In 2012, 17 year old Trayvon Martin is shot and killed by the captain of the neighborhood patrol, George Zimmerman. Martin was on his way home from a convenience store and was spotted by Zimmerman who was patrolling the area after a series of break ins have occurred. Zimmerman was suspicious of Martin and contacted the police, who told him not to follow the man. Zimmerman disobeyed the order and moments later shot Martin. When the police arrived, Martin was dead and Zimmerman had a bloody nose and cuts on the back of his head. Zimmerman. Is es self defense as an excuse and as of result was found not guilty an a charge for second degree murder. In 2013, the city where the incident happened ruled that it is now forbidden for neighborhood watch volunteers to carry a gun and pursue suspects.

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#27

In 1980, John Lennon is killed. Lennon was entering his building and was shot by a crazed fan 4 times. Lennon is known for being a part of the Beatles, which is one of the most successful music groups of all time. He is also known for being outspoken on many topics such as protesting against the Vietnam war.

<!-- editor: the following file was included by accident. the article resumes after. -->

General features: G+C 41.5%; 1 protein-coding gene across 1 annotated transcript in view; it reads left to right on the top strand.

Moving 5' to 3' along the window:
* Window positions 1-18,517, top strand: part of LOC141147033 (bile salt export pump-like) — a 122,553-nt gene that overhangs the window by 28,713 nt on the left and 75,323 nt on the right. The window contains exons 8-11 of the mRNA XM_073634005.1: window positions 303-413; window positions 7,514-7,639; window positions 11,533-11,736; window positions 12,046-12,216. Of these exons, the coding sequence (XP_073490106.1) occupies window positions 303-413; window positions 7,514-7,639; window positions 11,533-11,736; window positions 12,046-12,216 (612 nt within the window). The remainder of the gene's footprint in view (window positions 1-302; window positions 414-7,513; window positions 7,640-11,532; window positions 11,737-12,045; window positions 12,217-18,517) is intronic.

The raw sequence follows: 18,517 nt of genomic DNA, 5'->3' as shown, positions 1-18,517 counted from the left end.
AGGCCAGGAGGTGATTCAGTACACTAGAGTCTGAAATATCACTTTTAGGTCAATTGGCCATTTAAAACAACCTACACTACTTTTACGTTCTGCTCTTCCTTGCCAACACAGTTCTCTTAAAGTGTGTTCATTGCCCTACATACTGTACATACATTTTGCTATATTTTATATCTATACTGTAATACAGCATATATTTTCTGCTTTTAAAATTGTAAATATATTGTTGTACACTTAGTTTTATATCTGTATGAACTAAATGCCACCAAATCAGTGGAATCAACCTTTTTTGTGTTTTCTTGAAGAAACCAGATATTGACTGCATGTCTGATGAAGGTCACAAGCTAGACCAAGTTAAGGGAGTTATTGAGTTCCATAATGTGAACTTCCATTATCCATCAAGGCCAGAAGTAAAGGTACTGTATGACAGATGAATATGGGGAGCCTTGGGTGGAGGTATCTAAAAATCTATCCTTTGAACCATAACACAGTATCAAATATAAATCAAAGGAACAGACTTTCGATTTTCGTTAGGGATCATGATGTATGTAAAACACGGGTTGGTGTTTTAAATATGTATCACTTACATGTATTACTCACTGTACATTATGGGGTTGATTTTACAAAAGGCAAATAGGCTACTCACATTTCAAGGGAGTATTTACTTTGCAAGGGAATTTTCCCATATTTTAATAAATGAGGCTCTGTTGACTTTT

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#28

In 1971, John Emil List kills his entire family and disappears for 18 years. List was a Sunday school teacher who was perceived as a successful father. However, for no apparent reason List brutally killed his mother, wife, and 3 kids. List devised a plan so that it would take a while for someone to find the bodies by cancelling milk, newspaper, and the mail from being delivered to his house prior the the murder. After years of searching, law enforcement gave up on searching for List until an episode of “America’s Most Wanted” gave them a lead. One viewer stated that List was living under a false identity in Virginia. List was then caught in 1989 and charged for 5 live sentences. In 2008, List died in prison.